Chasing Rainbows in Southern Iceland
In 2009, shortly after the Icelandic financial crisis began and right before a cloud of volcanic ash covered the skies of northern Europe, my then boyfriend (and now husband) surprised me with a plane ticket to Iceland.
Iceland, also known as the “Land of Fire and Ice,” is one of the most geologically active places on earth–with more than 15 volcanoes that have erupted in the last century. It’s almost as though you can still feel the rumbling.
Nothing could prepare us for the amazingness that is Iceland. We spent seven days with our jaws dropped in awe of the beauty of the waterfalls and the rainbows they bring with them.
Since everybody loves a list, here are my Southern Iceland must-dos:
Iceland is like nothing you’ve ever seen before. The fact that it was born out of a volcanic eruption makes driving through it feel like you’ve landed on another planet. Go hiking on one of Iceland’s many glaciers – they seem to be almost everywhere you look, even in August Check out the turf houses – adorable little houses that appear to be engulfed by the hills that surround them and which have long sheltered Icelanders from the harsh winters Leave a stone for luck on one of the thousands of Icelandic cairns – hey, it worked for me! And finally, keep your eyes peeled for the adorable Icelandic Rastafarian ponies.
Watch the sun set…at 11:30PM
Winter is Aurora Borealis season in Iceland and summer is characterized by very long days – so grab a cold beer (or some hot wine) and enjoy the view.
Visit the Golden Circle
This is an easy day trip from Reykjavik, which includes three main stops: Thingvillir National Park, the Gulfoss Waterfall and the Geysers of Haukadalur Valley. At Thingvillir national park, where the Icelandic parliament was established in 930 until 1798, you can literally stand between two continents. I’m no geologist but this is the ideal place to let your inner geek loose. It is amazing to be able to walk (or scuba dive) between the American and European tectonic plates.
A short drive away, in the Haukadalur valley, you’ll find yourself being literally blown away by the violent eruption of water and steam that the little holes in the ground emit. The name Geyser – meaning to gush in old Norse – comes from “Geysir,” which you can visit at the Haukadalur valley. I wouldn’t bother standing around waiting for Geysir to erupt, which happens at best three times a day. But the nearby Strokkur erupts to about 30 meters every few minutes. A hop, jump and a skip from Haukadalur Valley is one of Iceland’s most beautiful waterfall, Gulfoss (also known as, the Golden Falls).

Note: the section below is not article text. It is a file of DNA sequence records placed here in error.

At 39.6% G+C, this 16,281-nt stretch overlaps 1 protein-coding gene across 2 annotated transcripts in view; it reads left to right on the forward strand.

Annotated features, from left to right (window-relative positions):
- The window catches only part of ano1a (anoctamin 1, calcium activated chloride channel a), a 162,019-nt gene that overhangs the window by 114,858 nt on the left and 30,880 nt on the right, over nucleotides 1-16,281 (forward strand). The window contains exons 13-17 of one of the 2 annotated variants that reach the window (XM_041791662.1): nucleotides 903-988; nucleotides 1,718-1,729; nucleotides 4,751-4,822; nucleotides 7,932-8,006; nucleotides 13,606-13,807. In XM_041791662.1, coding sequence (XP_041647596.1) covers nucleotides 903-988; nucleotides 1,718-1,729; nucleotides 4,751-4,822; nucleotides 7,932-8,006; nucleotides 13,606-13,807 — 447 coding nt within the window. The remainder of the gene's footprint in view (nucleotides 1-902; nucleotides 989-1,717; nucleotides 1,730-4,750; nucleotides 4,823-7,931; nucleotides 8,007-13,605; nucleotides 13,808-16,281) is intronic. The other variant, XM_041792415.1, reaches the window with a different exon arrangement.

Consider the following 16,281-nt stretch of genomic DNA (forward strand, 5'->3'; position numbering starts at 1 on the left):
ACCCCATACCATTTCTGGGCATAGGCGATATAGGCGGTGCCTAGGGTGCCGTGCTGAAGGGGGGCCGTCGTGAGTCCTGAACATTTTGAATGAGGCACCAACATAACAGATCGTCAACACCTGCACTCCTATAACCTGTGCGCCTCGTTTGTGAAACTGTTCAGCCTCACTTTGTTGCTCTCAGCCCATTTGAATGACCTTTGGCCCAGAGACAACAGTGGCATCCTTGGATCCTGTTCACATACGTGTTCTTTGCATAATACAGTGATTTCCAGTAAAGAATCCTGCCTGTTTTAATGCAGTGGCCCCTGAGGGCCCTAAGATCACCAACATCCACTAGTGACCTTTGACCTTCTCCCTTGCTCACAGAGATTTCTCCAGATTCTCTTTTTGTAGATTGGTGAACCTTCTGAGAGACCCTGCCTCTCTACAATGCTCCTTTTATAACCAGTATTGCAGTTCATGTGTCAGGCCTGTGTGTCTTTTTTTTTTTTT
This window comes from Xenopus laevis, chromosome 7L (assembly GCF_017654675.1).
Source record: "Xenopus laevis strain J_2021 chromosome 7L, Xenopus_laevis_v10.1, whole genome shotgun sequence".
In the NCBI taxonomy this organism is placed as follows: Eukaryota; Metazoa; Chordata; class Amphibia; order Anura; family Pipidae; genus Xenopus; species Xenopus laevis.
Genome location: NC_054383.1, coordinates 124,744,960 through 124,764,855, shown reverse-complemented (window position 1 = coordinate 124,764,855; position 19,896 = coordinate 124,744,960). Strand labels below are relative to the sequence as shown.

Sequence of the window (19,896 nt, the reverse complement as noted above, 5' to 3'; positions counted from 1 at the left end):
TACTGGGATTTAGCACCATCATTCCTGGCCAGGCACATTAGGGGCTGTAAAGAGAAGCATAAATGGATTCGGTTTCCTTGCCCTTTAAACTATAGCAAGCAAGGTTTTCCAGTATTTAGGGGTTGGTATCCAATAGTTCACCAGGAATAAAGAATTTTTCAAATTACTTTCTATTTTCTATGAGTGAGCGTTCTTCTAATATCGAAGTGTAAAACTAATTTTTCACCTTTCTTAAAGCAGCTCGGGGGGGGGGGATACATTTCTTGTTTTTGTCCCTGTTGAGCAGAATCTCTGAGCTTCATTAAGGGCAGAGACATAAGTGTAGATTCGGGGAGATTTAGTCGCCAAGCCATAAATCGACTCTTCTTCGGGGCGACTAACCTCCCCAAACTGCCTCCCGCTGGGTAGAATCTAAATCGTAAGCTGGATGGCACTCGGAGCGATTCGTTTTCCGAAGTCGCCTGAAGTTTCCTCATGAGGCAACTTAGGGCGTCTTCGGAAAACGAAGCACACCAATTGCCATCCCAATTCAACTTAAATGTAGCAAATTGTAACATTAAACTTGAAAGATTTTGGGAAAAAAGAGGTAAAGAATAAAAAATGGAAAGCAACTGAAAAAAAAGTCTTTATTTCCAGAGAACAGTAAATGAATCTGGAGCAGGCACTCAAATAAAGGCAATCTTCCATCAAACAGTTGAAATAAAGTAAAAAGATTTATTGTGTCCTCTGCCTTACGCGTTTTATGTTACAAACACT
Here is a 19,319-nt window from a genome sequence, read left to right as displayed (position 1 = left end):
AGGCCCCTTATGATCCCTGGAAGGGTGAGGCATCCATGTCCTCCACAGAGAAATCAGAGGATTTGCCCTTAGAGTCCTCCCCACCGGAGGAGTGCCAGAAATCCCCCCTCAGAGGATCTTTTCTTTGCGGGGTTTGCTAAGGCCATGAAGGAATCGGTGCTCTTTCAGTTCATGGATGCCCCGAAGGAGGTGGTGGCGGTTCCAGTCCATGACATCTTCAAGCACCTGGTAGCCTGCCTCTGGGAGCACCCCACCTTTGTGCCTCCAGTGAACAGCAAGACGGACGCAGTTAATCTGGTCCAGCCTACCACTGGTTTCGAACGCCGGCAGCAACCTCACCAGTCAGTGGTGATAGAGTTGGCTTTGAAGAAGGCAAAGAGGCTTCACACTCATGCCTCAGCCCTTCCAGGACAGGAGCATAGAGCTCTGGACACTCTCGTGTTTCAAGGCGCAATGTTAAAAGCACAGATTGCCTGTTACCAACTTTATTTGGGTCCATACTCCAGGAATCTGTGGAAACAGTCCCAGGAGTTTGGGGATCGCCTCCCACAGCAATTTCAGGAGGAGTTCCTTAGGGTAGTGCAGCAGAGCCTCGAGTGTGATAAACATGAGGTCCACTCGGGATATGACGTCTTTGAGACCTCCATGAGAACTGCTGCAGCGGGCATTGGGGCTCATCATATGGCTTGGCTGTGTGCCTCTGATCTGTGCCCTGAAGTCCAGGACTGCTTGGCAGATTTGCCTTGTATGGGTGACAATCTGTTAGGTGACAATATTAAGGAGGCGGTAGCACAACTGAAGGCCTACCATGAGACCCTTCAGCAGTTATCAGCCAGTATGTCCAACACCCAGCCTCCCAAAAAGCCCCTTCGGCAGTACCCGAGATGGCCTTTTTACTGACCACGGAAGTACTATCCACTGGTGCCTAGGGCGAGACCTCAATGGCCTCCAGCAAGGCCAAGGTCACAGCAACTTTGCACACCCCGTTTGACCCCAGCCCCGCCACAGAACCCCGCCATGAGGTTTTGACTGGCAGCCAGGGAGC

Head to Iceland’s many waterfalls
While Gulfoss is amazing, it won’t be the only waterfall you’ll see. It seems as though Iceland is made up of waterfalls – as everywhere you look there they are – and of course the subsequent rainbows. The rain, snow and glaciers that are characteristic of this green isle mean there are waterfalls everywhere. Our favorites were Seljalandsfoss since you can walk behind the waterfall all while staying fairly dry, and Skogáfoss, where the unprecedented number of rainbows had us looking for a pot of gold.
Check out the black beaches of Vik
With a population of 300, the residents of Vik are graced with one of the most beautiful beaches in the world. Found beneath the Reynisfjall Mountain, this stretch of black basalt sand offers a good view of the Reynisdranga rock formation. Legend says these were trolls turned to rock by the rising sun and striking volcanic basalt pillars, which give this beach a mini Giant’s Causeway feel. While there are no actual trolls, the beach’s basalt columns and the nearby cliffs of Dyrhólaey are home to many puffins, the cutest birds.
Take a dip in the Icelandic lagoons
The Jökulsárlón glacial is almost indescribable. Sadly, as a result of climate change, huge blocks of ice are constantly breaking off the nearby glacier and find themselves floating on the icy lagoon. It is eerily beautiful and a must visit. While the Blue Lagoon isn’t quite as awe inspiring as Jökulsárlón, don’t skip a little splish-splashing in its warm mineral rich waters while admiring the volatile Icelandic landscape that surrounds you.
Iceland’s out of this world scenery is not all there is to it. Reykjavik is an adorable capital city with a funky Scandinavian feel, tasty treats (beyond putrefied shark and puffin steaks) and a great nightlife. You cannot miss going out on a Saturday night and taking part in the rúntur, i.e. a pub crawl. Be warned, despite the financial crisis, Iceland is not cheap so find a bar with a good happy hour. Our rúntur included a bar that sold beer from the bar at 50% whenever they rang a bell. Needless to say, our night included a lot of running. End your night, and your trip, with a hot dog at the Bæjarins Beztu Pylsur (which translates to “best hot dogs in town”) pack your bags, try to catch one last early morning rainbow and make sure you don’t miss your flight home.